Spending money to bring new customers in the front door while existing customers leave through the back door is not a strategy for success.
Some businesses have the focus and do the work needed to hold on to existing customers. Here are some of the things they do:
Start with the basics. Deliver a superior product or service, and provide great customer support after the sale. Give customers a reason to say good things about you.
Emphasize customer experience. How do customers feel when they do business with you? Do customer satisfaction surveys with every customer. How do they use your product or service? How can you do a better job meeting their needs? And contact the customers who leave. If you don’t know why they left, it’s hard to fix the problem.
Do something extra for long-term customers, active customers, and customers who recommend your business to others. Make them feel like insiders. Include them in your decisions. Encourage them to give good reviews and share their success stories.
If your business depends on a relatively small number of customers, use a customer relationship management (CRM) system to keep track of their purchases and your communication with them. (For more on this, check out the Ritz-Carlton Hotel and the Ritz-Carlton Leadership Center).
Put likeable and competent people in customer contact positions. The people who have the most impact on whether customers stay is the ones who deal directly with customers. Hire for friendliness, provide lots of training, and eliminate the policies that keep front-line people from satisfying the customer.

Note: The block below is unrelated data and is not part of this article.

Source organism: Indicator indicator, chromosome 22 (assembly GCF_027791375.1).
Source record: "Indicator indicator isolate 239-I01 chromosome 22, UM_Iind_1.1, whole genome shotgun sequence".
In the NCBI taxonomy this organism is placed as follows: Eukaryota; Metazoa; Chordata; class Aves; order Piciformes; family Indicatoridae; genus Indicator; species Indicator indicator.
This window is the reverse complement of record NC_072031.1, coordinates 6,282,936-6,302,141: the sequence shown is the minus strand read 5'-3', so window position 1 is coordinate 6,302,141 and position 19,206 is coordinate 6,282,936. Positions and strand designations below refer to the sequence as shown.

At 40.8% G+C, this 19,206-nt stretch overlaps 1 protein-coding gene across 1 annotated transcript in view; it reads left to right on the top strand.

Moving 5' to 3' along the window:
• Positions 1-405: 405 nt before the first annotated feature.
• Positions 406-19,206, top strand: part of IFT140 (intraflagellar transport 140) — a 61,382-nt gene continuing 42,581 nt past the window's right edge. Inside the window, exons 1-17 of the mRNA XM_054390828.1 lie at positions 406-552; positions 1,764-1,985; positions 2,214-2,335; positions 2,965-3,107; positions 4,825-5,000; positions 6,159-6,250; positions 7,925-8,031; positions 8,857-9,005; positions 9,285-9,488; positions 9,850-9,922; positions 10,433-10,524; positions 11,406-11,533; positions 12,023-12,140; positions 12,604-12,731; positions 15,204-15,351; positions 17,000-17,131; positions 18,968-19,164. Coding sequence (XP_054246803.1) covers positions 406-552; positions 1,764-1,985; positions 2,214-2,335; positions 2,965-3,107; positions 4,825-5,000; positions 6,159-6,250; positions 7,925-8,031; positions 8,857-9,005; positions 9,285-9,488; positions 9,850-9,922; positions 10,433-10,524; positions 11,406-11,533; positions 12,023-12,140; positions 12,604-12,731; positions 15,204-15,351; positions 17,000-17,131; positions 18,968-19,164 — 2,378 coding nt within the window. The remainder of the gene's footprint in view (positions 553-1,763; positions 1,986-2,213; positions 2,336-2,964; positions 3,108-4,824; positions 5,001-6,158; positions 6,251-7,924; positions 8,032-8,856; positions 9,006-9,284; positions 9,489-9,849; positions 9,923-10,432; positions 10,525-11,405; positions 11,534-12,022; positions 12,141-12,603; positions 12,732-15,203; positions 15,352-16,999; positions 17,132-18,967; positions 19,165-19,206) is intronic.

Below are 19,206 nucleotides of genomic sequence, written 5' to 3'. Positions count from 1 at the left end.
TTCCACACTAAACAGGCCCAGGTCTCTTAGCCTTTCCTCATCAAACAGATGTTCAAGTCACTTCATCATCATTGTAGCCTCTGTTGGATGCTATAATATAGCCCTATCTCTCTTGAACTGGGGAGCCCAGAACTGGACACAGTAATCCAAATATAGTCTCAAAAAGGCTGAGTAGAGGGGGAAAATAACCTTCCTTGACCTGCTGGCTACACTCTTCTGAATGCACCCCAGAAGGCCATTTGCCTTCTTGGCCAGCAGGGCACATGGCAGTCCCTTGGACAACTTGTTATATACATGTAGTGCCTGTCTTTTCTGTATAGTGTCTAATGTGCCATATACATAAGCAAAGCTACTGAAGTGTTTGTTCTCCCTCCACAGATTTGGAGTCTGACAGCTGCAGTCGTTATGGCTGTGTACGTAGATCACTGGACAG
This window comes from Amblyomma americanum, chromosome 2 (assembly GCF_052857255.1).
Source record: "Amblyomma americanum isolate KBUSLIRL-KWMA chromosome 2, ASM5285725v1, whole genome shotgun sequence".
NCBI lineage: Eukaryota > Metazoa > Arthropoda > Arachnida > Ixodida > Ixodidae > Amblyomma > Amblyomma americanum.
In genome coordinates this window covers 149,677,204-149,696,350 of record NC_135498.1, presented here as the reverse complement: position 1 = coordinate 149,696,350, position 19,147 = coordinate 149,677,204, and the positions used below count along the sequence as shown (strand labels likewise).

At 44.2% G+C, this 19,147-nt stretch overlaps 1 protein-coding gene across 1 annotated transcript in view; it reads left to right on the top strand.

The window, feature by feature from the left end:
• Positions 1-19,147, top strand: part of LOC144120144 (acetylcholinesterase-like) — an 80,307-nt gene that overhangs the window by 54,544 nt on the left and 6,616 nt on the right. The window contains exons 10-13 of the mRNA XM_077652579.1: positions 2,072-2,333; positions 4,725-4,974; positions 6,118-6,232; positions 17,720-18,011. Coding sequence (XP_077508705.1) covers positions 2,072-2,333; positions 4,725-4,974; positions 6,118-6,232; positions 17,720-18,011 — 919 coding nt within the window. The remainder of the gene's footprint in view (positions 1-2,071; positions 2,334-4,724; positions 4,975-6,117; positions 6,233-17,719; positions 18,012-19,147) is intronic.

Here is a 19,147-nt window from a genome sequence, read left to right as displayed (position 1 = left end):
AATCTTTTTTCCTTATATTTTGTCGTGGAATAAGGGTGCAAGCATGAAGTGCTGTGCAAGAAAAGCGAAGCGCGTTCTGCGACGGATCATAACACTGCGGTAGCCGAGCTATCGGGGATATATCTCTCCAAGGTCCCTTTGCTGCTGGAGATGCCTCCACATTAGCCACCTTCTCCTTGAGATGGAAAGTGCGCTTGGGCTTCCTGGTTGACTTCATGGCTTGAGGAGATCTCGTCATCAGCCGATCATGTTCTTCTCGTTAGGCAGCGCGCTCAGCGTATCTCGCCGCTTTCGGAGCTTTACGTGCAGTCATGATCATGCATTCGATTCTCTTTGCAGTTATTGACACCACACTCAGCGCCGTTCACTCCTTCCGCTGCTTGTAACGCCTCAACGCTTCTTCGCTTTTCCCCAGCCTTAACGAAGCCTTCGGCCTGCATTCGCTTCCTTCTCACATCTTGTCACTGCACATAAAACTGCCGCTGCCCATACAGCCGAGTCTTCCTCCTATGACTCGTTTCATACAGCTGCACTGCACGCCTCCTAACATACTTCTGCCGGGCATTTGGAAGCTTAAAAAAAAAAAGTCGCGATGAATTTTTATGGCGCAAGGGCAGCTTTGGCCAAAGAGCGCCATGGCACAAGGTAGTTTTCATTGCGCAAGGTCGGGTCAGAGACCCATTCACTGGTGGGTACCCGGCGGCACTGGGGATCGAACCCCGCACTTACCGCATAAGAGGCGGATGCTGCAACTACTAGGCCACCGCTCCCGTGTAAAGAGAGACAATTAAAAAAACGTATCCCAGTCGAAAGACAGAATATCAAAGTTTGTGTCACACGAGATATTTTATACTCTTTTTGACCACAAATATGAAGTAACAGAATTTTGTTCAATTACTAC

Communicate, communicate, communicate. Keep in touch with your customers. Remember, ‘out of sight, out of mind’. Thank them for their business. Give them information that is useful to them, not sales pitches. If your customers are other businesses, help them succeed. Talk about ways you can apply your products or services to overcome their business challenges. Look for ways to find customers for them. If your customers are consumers, help them make their lives better. And don’t do everything on-line. Meet customers in person. If it makes sense, set up customer events. In a perfect world, your customer events will turn into the equivalent of the Harley Owners Group.
Avoid attracting ‘bad’ customers. A bad customer is one whose needs are a bad match for your product or service, who buy only on price, and don’t see value in what the company offers. They often generate more than their share of complaints, taking up employee time that could be used to satisfy ‘good’ customers. Make sure that all of your external communications appeal to customers who you can satisfy, and the sales process lets ‘bad’ customers drop out voluntarily.
SCORE counselors are available locally or on-line to help you create and manage a successful business. Call us in Pinellas County at (727) 532-6800 or go to www.pinellascounty.score.org.
Photo courtesy of James Morrison via creative commons license